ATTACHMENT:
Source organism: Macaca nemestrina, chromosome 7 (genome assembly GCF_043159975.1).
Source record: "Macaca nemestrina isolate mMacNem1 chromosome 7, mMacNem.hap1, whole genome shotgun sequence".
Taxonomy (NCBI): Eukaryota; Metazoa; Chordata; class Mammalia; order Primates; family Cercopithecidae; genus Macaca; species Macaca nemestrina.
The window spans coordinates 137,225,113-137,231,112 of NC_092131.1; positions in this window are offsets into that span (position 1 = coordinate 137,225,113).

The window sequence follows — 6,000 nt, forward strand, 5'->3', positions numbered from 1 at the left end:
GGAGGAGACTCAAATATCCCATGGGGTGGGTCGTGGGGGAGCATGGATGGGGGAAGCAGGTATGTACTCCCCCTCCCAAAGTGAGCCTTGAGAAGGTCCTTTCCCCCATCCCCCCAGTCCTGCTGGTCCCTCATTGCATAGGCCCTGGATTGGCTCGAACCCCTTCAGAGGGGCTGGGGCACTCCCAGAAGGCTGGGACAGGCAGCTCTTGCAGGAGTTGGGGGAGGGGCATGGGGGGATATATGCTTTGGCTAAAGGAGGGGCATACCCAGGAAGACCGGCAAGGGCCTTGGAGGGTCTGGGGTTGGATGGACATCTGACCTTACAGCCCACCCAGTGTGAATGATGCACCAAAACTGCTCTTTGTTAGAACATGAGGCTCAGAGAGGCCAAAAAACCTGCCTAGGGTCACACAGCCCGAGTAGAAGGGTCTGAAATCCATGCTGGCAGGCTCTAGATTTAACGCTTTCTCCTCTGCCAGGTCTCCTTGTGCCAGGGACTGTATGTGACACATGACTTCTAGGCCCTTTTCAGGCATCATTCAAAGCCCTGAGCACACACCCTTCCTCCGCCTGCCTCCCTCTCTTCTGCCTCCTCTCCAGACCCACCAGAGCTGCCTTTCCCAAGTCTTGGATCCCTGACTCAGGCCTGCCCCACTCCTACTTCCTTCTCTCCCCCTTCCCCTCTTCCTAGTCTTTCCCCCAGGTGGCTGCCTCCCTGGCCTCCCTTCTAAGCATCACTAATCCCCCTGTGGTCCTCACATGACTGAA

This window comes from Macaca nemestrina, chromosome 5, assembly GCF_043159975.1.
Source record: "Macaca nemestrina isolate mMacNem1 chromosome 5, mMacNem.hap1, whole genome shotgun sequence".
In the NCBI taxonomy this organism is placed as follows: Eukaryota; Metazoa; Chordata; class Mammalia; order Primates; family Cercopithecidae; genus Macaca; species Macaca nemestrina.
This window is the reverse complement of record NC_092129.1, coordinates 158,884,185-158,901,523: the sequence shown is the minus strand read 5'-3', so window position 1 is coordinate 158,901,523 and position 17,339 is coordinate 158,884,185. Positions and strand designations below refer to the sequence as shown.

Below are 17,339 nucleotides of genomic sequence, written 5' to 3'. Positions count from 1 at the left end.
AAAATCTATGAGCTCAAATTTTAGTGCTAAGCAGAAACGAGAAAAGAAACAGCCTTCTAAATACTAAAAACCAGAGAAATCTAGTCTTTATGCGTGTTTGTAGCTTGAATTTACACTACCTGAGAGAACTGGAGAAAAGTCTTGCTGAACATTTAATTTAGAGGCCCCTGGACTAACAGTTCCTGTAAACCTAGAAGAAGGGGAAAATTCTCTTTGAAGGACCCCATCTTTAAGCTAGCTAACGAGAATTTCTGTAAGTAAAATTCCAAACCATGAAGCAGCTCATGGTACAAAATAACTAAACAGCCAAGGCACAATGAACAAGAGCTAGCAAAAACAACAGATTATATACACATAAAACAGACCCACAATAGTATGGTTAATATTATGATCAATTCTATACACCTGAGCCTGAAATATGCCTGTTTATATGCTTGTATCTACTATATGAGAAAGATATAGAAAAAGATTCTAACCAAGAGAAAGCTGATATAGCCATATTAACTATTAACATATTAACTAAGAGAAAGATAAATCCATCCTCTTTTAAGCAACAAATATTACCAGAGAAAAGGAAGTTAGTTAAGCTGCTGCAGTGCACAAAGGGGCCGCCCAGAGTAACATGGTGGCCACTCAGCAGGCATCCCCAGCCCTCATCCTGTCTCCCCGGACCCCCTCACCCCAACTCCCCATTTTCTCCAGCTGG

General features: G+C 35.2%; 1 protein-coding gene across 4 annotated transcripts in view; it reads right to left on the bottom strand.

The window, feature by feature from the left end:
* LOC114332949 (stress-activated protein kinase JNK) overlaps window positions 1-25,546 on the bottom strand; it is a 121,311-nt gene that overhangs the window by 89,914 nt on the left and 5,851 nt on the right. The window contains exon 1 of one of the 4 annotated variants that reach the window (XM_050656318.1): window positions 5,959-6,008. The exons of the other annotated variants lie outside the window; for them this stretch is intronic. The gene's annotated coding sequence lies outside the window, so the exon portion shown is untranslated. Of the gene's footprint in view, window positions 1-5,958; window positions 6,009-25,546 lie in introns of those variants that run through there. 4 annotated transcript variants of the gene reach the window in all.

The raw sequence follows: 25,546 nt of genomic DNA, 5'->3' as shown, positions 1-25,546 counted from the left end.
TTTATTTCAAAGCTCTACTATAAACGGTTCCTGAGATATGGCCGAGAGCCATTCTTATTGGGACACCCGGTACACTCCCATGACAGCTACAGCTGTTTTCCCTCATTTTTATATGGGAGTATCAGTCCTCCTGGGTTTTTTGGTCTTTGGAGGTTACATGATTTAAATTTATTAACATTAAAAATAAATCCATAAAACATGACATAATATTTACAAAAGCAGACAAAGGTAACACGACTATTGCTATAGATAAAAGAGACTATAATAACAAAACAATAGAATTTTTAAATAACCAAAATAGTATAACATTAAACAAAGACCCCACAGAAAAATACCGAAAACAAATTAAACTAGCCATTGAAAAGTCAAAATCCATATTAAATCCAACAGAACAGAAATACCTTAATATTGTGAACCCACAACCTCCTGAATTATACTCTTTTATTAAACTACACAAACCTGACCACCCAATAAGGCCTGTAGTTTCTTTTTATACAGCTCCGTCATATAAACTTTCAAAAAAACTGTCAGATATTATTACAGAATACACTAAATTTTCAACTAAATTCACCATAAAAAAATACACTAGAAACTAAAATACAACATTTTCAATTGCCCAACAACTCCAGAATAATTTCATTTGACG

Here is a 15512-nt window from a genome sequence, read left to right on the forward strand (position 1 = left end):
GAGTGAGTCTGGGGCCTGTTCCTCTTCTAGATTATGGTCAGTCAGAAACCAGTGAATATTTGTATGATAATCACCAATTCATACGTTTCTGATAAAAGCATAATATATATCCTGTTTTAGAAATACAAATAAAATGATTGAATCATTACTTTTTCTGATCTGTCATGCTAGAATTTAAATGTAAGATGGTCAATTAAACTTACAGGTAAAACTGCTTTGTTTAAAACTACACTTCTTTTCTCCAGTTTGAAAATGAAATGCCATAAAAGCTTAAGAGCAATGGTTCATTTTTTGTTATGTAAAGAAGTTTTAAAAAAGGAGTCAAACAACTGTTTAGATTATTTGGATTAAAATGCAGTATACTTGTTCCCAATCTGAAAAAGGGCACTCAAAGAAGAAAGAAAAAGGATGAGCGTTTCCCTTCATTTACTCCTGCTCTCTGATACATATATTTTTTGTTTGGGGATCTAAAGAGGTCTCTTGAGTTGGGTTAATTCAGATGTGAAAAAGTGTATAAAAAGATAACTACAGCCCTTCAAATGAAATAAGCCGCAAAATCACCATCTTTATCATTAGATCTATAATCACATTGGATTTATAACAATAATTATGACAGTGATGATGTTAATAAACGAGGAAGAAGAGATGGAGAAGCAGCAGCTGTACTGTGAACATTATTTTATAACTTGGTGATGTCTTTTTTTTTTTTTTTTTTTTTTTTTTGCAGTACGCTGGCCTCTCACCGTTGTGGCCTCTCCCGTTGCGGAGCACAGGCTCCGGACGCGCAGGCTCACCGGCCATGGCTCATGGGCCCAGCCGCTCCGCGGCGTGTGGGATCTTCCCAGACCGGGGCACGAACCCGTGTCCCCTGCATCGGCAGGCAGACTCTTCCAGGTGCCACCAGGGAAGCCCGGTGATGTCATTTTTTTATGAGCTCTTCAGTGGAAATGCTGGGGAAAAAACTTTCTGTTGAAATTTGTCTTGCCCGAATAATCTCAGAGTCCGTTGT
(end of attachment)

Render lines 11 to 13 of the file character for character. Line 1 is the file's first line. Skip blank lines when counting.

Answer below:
Below are 17,339 nucleotides of genomic sequence, written 5' to 3'. Positions count from 1 at the left end.
AAAATCTATGAGCTCAAATTTTAGTGCTAAGCAGAAACGAGAAAAGAAACAGCCTTCTAAATACTAAAAACCAGAGAAATCTAGTCTTTATGCGTGTTTGTAGCTTGAATTTACACTACCTGAGAGAACTGGAGAAAAGTCTTGCTGAACATTTAATTTAGAGGCCCCTGGACTAACAGTTCCTGTAAACCTAGAAGAAGGGGAAAATTCTCTTTGAAGGACCCCATCTTTAAGCTAGCTAACGAGAATTTCTGTAAGTAAAATTCCAAACCATGAAGCAGCTCATGGTACAAAATAACTAAACAGCCAAGGCACAATGAACAAGAGCTAGCAAAAACAACAGATTATATACACATAAAACAGACCCACAATAGTATGGTTAATATTATGATCAATTCTATACACCTGAGCCTGAAATATGCCTGTTTATATGCTTGTATCTACTATATGAGAAAGATATAGAAAAAGATTCTAACCAAGAGAAAGCTGATATAGCCATATTAACTATTAACATATTAACTAAGAGAAAGATAAATCCATCCTCTTTTAAGCAACAAATATTACCAGAGAAAAGGAAGTTAGTTAAGCTGCTGCAGTGCACAAAGGGGCCGCCCAGAGTAACATGGTGGCCACTCAGCAGGCATCCCCAGCCCTCATCCTGTCTCCCCGGACCCCCTCACCCCAACTCCCCATTTTCTCCAGCTGG

General features: G+C 35.2%; 1 protein-coding gene across 4 annotated transcripts in view; it reads right to left on the bottom strand.